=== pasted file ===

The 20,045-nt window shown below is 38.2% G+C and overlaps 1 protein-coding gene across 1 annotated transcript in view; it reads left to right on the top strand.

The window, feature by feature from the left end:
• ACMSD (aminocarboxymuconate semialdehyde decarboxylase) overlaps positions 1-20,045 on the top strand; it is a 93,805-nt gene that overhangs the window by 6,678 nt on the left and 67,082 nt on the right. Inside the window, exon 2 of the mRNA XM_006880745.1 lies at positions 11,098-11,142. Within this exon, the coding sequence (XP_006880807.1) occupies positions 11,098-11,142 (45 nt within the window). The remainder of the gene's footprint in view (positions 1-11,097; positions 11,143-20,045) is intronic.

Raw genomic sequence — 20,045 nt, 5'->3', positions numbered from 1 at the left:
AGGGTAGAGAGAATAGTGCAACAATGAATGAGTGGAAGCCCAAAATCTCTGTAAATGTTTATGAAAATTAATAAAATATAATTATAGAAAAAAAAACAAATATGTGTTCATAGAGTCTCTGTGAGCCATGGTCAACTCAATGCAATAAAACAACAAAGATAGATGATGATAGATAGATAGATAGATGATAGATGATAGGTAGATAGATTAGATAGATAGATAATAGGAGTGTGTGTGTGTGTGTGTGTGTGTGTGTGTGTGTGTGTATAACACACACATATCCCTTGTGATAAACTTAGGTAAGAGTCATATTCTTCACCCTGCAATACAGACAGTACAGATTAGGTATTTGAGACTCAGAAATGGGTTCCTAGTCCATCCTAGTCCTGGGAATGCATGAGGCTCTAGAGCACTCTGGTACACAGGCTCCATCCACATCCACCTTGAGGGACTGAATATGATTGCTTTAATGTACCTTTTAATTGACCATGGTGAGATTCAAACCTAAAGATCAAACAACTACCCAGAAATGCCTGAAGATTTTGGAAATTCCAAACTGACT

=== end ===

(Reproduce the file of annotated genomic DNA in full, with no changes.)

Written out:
The 20,045-nt window shown below is 38.2% G+C and overlaps 1 protein-coding gene across 1 annotated transcript in view; it reads left to right on the top strand.

The window, feature by feature from the left end:
• ACMSD (aminocarboxymuconate semialdehyde decarboxylase) overlaps positions 1-20,045 on the top strand; it is a 93,805-nt gene that overhangs the window by 6,678 nt on the left and 67,082 nt on the right. Inside the window, exon 2 of the mRNA XM_006880745.1 lies at positions 11,098-11,142. Within this exon, the coding sequence (XP_006880807.1) occupies positions 11,098-11,142 (45 nt within the window). The remainder of the gene's footprint in view (positions 1-11,097; positions 11,143-20,045) is intronic.

Raw genomic sequence — 20,045 nt, 5'->3', positions numbered from 1 at the left:
AGGGTAGAGAGAATAGTGCAACAATGAATGAGTGGAAGCCCAAAATCTCTGTAAATGTTTATGAAAATTAATAAAATATAATTATAGAAAAAAAAACAAATATGTGTTCATAGAGTCTCTGTGAGCCATGGTCAACTCAATGCAATAAAACAACAAAGATAGATGATGATAGATAGATAGATAGATGATAGATGATAGGTAGATAGATTAGATAGATAGATAATAGGAGTGTGTGTGTGTGTGTGTGTGTGTGTGTGTGTGTGTGTATAACACACACATATCCCTTGTGATAAACTTAGGTAAGAGTCATATTCTTCACCCTGCAATACAGACAGTACAGATTAGGTATTTGAGACTCAGAAATGGGTTCCTAGTCCATCCTAGTCCTGGGAATGCATGAGGCTCTAGAGCACTCTGGTACACAGGCTCCATCCACATCCACCTTGAGGGACTGAATATGATTGCTTTAATGTACCTTTTAATTGACCATGGTGAGATTCAAACCTAAAGATCAAACAACTACCCAGAAATGCCTGAAGATTTTGGAAATTCCAAACTGACT